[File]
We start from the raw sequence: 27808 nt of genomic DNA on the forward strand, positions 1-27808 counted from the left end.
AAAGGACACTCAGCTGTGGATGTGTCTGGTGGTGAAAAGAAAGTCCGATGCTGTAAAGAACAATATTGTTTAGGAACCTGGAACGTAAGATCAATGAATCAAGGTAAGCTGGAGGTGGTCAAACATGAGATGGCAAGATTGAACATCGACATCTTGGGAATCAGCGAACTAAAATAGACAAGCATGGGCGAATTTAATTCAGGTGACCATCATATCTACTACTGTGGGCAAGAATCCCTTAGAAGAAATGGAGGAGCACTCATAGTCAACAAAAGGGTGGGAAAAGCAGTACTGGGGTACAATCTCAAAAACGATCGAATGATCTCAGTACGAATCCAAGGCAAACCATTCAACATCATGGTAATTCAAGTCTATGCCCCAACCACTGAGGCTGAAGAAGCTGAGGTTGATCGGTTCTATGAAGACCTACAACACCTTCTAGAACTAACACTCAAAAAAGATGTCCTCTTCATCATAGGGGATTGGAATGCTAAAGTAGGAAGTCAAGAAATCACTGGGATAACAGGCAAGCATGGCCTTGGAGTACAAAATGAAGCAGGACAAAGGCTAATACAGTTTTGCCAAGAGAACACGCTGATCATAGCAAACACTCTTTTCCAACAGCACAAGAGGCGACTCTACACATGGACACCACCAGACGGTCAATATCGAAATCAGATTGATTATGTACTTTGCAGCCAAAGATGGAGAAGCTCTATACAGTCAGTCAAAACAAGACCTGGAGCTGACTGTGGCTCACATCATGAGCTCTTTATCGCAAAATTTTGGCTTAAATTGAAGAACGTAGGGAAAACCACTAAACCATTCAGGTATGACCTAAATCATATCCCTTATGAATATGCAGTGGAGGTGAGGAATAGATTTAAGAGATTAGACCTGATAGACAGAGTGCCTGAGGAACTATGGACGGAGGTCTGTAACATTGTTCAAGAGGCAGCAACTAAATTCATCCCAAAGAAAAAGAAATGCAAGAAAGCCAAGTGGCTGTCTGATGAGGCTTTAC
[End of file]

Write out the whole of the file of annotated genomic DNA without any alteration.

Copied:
We start from the raw sequence: 27808 nt of genomic DNA on the forward strand, positions 1-27808 counted from the left end.
AAAGGACACTCAGCTGTGGATGTGTCTGGTGGTGAAAAGAAAGTCCGATGCTGTAAAGAACAATATTGTTTAGGAACCTGGAACGTAAGATCAATGAATCAAGGTAAGCTGGAGGTGGTCAAACATGAGATGGCAAGATTGAACATCGACATCTTGGGAATCAGCGAACTAAAATAGACAAGCATGGGCGAATTTAATTCAGGTGACCATCATATCTACTACTGTGGGCAAGAATCCCTTAGAAGAAATGGAGGAGCACTCATAGTCAACAAAAGGGTGGGAAAAGCAGTACTGGGGTACAATCTCAAAAACGATCGAATGATCTCAGTACGAATCCAAGGCAAACCATTCAACATCATGGTAATTCAAGTCTATGCCCCAACCACTGAGGCTGAAGAAGCTGAGGTTGATCGGTTCTATGAAGACCTACAACACCTTCTAGAACTAACACTCAAAAAAGATGTCCTCTTCATCATAGGGGATTGGAATGCTAAAGTAGGAAGTCAAGAAATCACTGGGATAACAGGCAAGCATGGCCTTGGAGTACAAAATGAAGCAGGACAAAGGCTAATACAGTTTTGCCAAGAGAACACGCTGATCATAGCAAACACTCTTTTCCAACAGCACAAGAGGCGACTCTACACATGGACACCACCAGACGGTCAATATCGAAATCAGATTGATTATGTACTTTGCAGCCAAAGATGGAGAAGCTCTATACAGTCAGTCAAAACAAGACCTGGAGCTGACTGTGGCTCACATCATGAGCTCTTTATCGCAAAATTTTGGCTTAAATTGAAGAACGTAGGGAAAACCACTAAACCATTCAGGTATGACCTAAATCATATCCCTTATGAATATGCAGTGGAGGTGAGGAATAGATTTAAGAGATTAGACCTGATAGACAGAGTGCCTGAGGAACTATGGACGGAGGTCTGTAACATTGTTCAAGAGGCAGCAACTAAATTCATCCCAAAGAAAAAGAAATGCAAGAAAGCCAAGTGGCTGTCTGATGAGGCTTTAC